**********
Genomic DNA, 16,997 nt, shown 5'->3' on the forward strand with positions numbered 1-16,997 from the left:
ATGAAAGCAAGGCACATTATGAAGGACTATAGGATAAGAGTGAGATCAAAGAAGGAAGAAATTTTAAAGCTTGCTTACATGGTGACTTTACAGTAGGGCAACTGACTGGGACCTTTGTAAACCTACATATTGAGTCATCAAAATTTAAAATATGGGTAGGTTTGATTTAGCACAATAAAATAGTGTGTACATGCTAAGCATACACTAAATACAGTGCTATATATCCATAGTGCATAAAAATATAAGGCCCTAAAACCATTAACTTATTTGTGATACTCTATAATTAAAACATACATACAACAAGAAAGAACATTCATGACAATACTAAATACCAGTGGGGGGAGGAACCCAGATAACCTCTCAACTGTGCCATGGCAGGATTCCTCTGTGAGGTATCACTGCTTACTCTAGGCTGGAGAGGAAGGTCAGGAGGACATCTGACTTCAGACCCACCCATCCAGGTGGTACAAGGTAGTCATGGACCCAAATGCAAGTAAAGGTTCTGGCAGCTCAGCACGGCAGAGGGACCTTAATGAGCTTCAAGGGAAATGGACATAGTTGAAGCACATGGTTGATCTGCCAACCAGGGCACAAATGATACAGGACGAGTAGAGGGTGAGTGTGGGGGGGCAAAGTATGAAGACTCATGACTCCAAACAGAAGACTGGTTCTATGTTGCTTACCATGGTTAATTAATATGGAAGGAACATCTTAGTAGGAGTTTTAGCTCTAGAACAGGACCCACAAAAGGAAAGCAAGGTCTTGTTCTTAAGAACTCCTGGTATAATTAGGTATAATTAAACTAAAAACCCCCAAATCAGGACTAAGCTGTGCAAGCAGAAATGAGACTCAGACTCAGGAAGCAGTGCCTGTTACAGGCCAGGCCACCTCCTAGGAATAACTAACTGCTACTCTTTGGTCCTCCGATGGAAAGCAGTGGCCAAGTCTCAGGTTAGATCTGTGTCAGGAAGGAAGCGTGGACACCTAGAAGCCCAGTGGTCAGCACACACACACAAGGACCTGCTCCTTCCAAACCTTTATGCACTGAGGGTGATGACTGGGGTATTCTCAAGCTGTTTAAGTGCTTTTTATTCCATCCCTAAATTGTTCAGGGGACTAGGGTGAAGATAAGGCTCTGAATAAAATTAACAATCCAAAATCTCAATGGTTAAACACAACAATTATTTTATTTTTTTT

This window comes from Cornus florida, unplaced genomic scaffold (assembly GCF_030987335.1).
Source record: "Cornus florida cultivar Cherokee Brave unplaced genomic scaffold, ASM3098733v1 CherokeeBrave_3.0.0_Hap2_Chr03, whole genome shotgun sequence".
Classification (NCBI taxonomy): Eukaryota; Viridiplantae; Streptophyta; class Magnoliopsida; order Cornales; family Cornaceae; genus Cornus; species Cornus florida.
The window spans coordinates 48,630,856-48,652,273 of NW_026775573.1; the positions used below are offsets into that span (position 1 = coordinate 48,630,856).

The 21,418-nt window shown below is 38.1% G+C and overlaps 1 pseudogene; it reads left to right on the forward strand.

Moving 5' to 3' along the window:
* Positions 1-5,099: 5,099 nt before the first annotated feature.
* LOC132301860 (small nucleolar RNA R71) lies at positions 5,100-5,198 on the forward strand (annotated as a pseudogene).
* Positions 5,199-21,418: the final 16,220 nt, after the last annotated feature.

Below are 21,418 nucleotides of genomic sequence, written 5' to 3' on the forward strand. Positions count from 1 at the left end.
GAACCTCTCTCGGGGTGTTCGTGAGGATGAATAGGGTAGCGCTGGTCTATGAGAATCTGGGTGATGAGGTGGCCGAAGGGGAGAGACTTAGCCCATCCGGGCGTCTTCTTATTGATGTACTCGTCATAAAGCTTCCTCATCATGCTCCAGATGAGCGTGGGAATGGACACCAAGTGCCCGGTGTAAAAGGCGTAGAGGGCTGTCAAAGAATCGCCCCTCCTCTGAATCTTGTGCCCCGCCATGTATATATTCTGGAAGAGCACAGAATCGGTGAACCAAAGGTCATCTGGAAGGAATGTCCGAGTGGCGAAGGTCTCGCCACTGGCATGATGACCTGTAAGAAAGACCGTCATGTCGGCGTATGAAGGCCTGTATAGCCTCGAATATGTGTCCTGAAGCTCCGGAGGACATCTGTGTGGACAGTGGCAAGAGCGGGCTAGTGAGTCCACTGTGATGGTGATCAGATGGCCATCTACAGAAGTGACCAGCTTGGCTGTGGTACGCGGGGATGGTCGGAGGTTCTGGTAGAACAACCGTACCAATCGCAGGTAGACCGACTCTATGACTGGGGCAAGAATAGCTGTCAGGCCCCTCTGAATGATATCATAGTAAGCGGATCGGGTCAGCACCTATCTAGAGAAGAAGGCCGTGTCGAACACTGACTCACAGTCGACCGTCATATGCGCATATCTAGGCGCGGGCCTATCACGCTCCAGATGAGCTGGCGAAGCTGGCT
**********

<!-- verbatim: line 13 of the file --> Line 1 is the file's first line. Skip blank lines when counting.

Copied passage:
GAACCTCTCTCGGGGTGTTCGTGAGGATGAATAGGGTAGCGCTGGTCTATGAGAATCTGGGTGATGAGGTGGCCGAAGGGGAGAGACTTAGCCCATCCGGGCGTCTTCTTATTGATGTACTCGTCATAAAGCTTCCTCATCATGCTCCAGATGAGCGTGGGAATGGACACCAAGTGCCCGGTGTAAAAGGCGTAGAGGGCTGTCAAAGAATCGCCCCTCCTCTGAATCTTGTGCCCCGCCATGTATATATTCTGGAAGAGCACAGAATCGGTGAACCAAAGGTCATCTGGAAGGAATGTCCGAGTGGCGAAGGTCTCGCCACTGGCATGATGACCTGTAAGAAAGACCGTCATGTCGGCGTATGAAGGCCTGTATAGCCTCGAATATGTGTCCTGAAGCTCCGGAGGACATCTGTGTGGACAGTGGCAAGAGCGGGCTAGTGAGTCCACTGTGATGGTGATCAGATGGCCATCTACAGAAGTGACCAGCTTGGCTGTGGTACGCGGGGATGGTCGGAGGTTCTGGTAGAACAACCGTACCAATCGCAGGTAGACCGACTCTATGACTGGGGCAAGAATAGCTGTCAGGCCCCTCTGAATGATATCATAGTAAGCGGATCGGGTCAGCACCTATCTAGAGAAGAAGGCCGTGTCGAACACTGACTCACAGTCGACCGTCATATGCGCATATCTAGGCGCGGGCCTATCACGCTCCAGATGAGCTGGCGAAGCTGGCT